KYSO Flash
Knock-Your-Socks-Off Art and Literature
Issue 12: Summer 2019
Flash Fiction: 669 words

Dead Time

by Colleen Kearney Rich

It was Jordy’s night to watch the monitors. As the new guy on the crew, he didn’t get to choose. He went where they told him to go.

He sat in the van, looking from monitor to monitor, making sure the light that indicated they were recording glowed red: The living room, one of the bedrooms, the upstairs hallway, the attic, and the basement. The house was a bit of dump, which surprised and then embarrassed him because he was trying hard not to judge, to keep an open mind.

He had his walkie talkie in his hand at the ready, but his hand was sweating. In fact, it was sweating so much he worried that he might short out the device. Could something like that happen? He didn’t want to mess up their equipment so he set the walkie on one of the carts, wiping his hand on his jeans. He had yet to use the device. They never asked the guy in the van anything.

He could make out Sam on one of the monitors. He was in the basement sitting in some kind of beach chair. Sam fidgeted worse than he did, and every once in a while he could hear the chair squeak in protest. The way the light reflected off Sam’s eyes was pretty fucking creepy. The fact that they were doing this in the middle of the night was also fucking creepy, but he knew what he was getting into. It was Dead Time. That’s what Sam called it, and he was running the show.

“If you’re here, could you give us a sign?” Sam asked the darkness in the basement, his eyes glinting.

Jordy put on his headphones so he could listen better. That’s when he saw it—a white object in the upstairs hallway. It looked like a baseball, but he couldn’t enlarge the image to make sure. They would do that later. He moved closer to the monitor. He didn’t remember seeing the ball earlier. Should he say something? He picked up the walkie and weighed his options.

Maybe they put it there to see if the floors were slanted like they sometimes were in these old houses. That could make a door open on its own. Or maybe they were fucking with him. That was a possibility, too.

“The Hadleys say you bang on the walls at night. Why do you do that?” Sam asked. “Are you angry with them?”

Sam often sounded like he was talking to some little kid when he made these recordings. It didn’t seem respectful to Jordy, but what the hell did he know.

The ball rolled to the right. Jordy reeled back from the screen and almost fell over his chair. It was still again. Jordy knew he should say something, but what if they were pranking him. The video would support what he said. It would, right?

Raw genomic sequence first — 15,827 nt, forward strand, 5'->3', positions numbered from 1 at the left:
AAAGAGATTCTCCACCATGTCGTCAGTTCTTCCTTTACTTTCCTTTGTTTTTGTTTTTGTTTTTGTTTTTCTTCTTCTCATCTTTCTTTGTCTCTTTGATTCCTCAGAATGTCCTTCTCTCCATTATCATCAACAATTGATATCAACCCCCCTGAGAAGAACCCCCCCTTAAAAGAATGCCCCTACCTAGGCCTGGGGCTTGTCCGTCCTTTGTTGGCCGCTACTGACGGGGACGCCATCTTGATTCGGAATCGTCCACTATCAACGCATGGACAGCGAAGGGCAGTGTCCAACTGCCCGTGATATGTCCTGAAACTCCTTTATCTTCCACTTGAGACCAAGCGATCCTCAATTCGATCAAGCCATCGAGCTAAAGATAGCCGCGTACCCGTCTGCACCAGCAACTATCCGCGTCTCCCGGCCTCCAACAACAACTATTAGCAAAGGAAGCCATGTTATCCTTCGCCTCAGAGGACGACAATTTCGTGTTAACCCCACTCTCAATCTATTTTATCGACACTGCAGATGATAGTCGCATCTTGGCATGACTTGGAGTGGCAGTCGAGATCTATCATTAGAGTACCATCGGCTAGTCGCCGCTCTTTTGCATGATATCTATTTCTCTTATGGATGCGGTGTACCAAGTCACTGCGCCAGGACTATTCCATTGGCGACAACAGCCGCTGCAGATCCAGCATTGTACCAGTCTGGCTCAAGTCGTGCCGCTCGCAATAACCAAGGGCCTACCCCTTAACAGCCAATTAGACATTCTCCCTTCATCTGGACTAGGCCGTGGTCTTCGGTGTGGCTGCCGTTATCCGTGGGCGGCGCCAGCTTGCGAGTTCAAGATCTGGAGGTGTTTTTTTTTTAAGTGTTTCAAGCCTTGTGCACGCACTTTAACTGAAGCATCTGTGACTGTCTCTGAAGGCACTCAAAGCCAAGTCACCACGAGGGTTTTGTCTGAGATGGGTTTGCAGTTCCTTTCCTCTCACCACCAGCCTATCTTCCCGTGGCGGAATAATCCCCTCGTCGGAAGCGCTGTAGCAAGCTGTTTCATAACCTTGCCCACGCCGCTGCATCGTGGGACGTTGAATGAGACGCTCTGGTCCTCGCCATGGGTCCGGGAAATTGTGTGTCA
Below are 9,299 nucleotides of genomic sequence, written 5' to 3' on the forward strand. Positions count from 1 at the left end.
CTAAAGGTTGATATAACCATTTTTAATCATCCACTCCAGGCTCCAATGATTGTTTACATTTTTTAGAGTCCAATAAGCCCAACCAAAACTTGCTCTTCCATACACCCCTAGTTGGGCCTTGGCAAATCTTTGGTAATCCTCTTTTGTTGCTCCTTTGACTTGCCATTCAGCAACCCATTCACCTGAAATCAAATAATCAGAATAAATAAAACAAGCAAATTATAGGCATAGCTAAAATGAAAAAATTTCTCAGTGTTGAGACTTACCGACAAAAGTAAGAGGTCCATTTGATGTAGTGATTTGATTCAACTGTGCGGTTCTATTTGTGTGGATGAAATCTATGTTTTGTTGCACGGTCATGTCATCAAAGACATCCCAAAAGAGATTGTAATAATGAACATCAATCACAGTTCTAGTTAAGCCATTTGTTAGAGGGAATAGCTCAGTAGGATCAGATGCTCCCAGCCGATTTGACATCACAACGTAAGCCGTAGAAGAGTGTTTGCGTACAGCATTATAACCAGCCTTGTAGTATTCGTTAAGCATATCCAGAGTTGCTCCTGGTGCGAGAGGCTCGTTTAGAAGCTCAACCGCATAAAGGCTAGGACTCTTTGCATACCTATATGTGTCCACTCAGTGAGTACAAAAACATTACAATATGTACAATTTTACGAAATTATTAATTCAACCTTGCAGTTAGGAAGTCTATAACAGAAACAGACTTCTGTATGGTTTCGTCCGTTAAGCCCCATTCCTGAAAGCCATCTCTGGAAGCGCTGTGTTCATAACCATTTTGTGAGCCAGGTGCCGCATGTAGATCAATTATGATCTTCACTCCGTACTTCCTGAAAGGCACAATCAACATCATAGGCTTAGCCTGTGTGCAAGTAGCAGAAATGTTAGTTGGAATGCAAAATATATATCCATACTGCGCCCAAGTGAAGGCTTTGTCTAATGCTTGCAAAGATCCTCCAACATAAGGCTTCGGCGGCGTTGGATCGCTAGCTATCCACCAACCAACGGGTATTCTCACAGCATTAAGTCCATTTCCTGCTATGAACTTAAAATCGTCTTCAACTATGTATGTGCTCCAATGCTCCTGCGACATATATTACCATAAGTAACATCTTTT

“Hey guys,” Jordy said into the walkie. No one responded. Maybe he hit the wrong button? He picked up his flashlight and shined it on the walkie, hating himself for not remembering how to use it. Then he heard something. Bump, bump, bump, bump.

“What the hell is that?” called Phil from the living room. “Sam, did you hear that?”

“No, man, I got nothing,” Sam said.

Jordy pulled at the headphones and looked at the hallway monitor. The ball was gone. “Guys,” he said into the walkie, trying to steady his voice. “It looks like a ball just bounced down the stairs.”

Phil walked out of camera range and became a disembodied voice. “Taking video of it with the camera. Somebody get in here and take some readings on the stairs.”

Jordy knew he wasn’t somebody. He was the guy in the van. He sat back down in the chair and checked the lights. All were good, all were recording. He breathed in through his nose and exhaled slowly again and again until he couldn’t hear his pulse pounding in his ears.

Colleen Kearney Rich
Issue 12, Summer 2019

is the author of Things You Won’t Tell Your Therapist (Finishing Line Press, 2019). Her writing has been published in Harpoon Review, matchbook, Minerva Rising, Phoebe, SmokeLong Quarterly, and Wigleaf, among others. She is Fiction Editor at Literary Mama and a founding editor of So To Speak: A Feminist Journal of Language and Art. She lives in Virginia.

More on the Web: By, About, and Beyond

Book Review: Things You Won’t Tell Your Therapist, by Colleen Kearney Rich by Felicity Landa in The Coachella Review (28 May 2019)

Smoke and Mirrors: An Interview with Colleen Kearney Rich by Isaac Boone Davis in SmokeLong Quarterly (14 December 2015)

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